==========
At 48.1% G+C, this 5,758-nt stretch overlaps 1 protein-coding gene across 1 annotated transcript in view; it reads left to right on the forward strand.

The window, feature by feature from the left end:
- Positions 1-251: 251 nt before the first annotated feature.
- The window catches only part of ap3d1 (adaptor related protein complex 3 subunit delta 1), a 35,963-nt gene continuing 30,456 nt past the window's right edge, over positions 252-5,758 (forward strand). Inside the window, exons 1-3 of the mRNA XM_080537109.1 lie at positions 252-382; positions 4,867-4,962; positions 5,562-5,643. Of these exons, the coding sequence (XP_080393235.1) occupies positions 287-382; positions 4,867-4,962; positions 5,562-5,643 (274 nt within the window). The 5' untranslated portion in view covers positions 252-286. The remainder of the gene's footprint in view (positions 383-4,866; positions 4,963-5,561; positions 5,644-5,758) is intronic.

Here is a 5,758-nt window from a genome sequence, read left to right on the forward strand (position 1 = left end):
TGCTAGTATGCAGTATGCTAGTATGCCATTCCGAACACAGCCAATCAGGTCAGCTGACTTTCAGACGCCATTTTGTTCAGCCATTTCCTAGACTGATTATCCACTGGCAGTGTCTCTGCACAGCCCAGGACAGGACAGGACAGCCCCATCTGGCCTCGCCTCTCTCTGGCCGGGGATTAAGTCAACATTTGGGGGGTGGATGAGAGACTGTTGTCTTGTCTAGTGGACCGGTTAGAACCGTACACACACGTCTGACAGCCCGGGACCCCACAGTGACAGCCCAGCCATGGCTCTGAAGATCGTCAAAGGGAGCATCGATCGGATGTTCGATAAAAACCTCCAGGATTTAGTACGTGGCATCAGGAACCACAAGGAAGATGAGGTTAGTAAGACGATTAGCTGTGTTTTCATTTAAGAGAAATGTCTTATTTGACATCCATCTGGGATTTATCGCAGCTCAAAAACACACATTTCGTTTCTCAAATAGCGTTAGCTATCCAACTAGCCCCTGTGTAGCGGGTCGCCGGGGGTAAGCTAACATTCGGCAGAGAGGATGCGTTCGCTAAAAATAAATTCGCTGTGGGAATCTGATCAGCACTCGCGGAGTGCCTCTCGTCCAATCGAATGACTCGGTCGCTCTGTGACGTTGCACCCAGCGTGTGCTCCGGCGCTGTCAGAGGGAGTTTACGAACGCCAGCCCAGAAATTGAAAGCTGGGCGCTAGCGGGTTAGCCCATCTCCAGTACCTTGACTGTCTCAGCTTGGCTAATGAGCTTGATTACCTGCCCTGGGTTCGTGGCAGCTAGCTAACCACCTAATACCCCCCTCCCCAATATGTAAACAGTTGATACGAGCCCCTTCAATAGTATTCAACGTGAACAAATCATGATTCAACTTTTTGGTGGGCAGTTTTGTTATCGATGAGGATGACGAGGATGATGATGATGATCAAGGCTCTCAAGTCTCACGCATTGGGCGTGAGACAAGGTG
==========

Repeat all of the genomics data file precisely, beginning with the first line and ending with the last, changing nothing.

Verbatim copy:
At 48.1% G+C, this 5,758-nt stretch overlaps 1 protein-coding gene across 1 annotated transcript in view; it reads left to right on the forward strand.

The window, feature by feature from the left end:
- Positions 1-251: 251 nt before the first annotated feature.
- The window catches only part of ap3d1 (adaptor related protein complex 3 subunit delta 1), a 35,963-nt gene continuing 30,456 nt past the window's right edge, over positions 252-5,758 (forward strand). Inside the window, exons 1-3 of the mRNA XM_080537109.1 lie at positions 252-382; positions 4,867-4,962; positions 5,562-5,643. Of these exons, the coding sequence (XP_080393235.1) occupies positions 287-382; positions 4,867-4,962; positions 5,562-5,643 (274 nt within the window). The 5' untranslated portion in view covers positions 252-286. The remainder of the gene's footprint in view (positions 383-4,866; positions 4,963-5,561; positions 5,644-5,758) is intronic.

Here is a 5,758-nt window from a genome sequence, read left to right on the forward strand (position 1 = left end):
TGCTAGTATGCAGTATGCTAGTATGCCATTCCGAACACAGCCAATCAGGTCAGCTGACTTTCAGACGCCATTTTGTTCAGCCATTTCCTAGACTGATTATCCACTGGCAGTGTCTCTGCACAGCCCAGGACAGGACAGGACAGCCCCATCTGGCCTCGCCTCTCTCTGGCCGGGGATTAAGTCAACATTTGGGGGGTGGATGAGAGACTGTTGTCTTGTCTAGTGGACCGGTTAGAACCGTACACACACGTCTGACAGCCCGGGACCCCACAGTGACAGCCCAGCCATGGCTCTGAAGATCGTCAAAGGGAGCATCGATCGGATGTTCGATAAAAACCTCCAGGATTTAGTACGTGGCATCAGGAACCACAAGGAAGATGAGGTTAGTAAGACGATTAGCTGTGTTTTCATTTAAGAGAAATGTCTTATTTGACATCCATCTGGGATTTATCGCAGCTCAAAAACACACATTTCGTTTCTCAAATAGCGTTAGCTATCCAACTAGCCCCTGTGTAGCGGGTCGCCGGGGGTAAGCTAACATTCGGCAGAGAGGATGCGTTCGCTAAAAATAAATTCGCTGTGGGAATCTGATCAGCACTCGCGGAGTGCCTCTCGTCCAATCGAATGACTCGGTCGCTCTGTGACGTTGCACCCAGCGTGTGCTCCGGCGCTGTCAGAGGGAGTTTACGAACGCCAGCCCAGAAATTGAAAGCTGGGCGCTAGCGGGTTAGCCCATCTCCAGTACCTTGACTGTCTCAGCTTGGCTAATGAGCTTGATTACCTGCCCTGGGTTCGTGGCAGCTAGCTAACCACCTAATACCCCCCTCCCCAATATGTAAACAGTTGATACGAGCCCCTTCAATAGTATTCAACGTGAACAAATCATGATTCAACTTTTTGGTGGGCAGTTTTGTTATCGATGAGGATGACGAGGATGATGATGATGATCAAGGCTCTCAAGTCTCACGCATTGGGCGTGAGACAAGGTG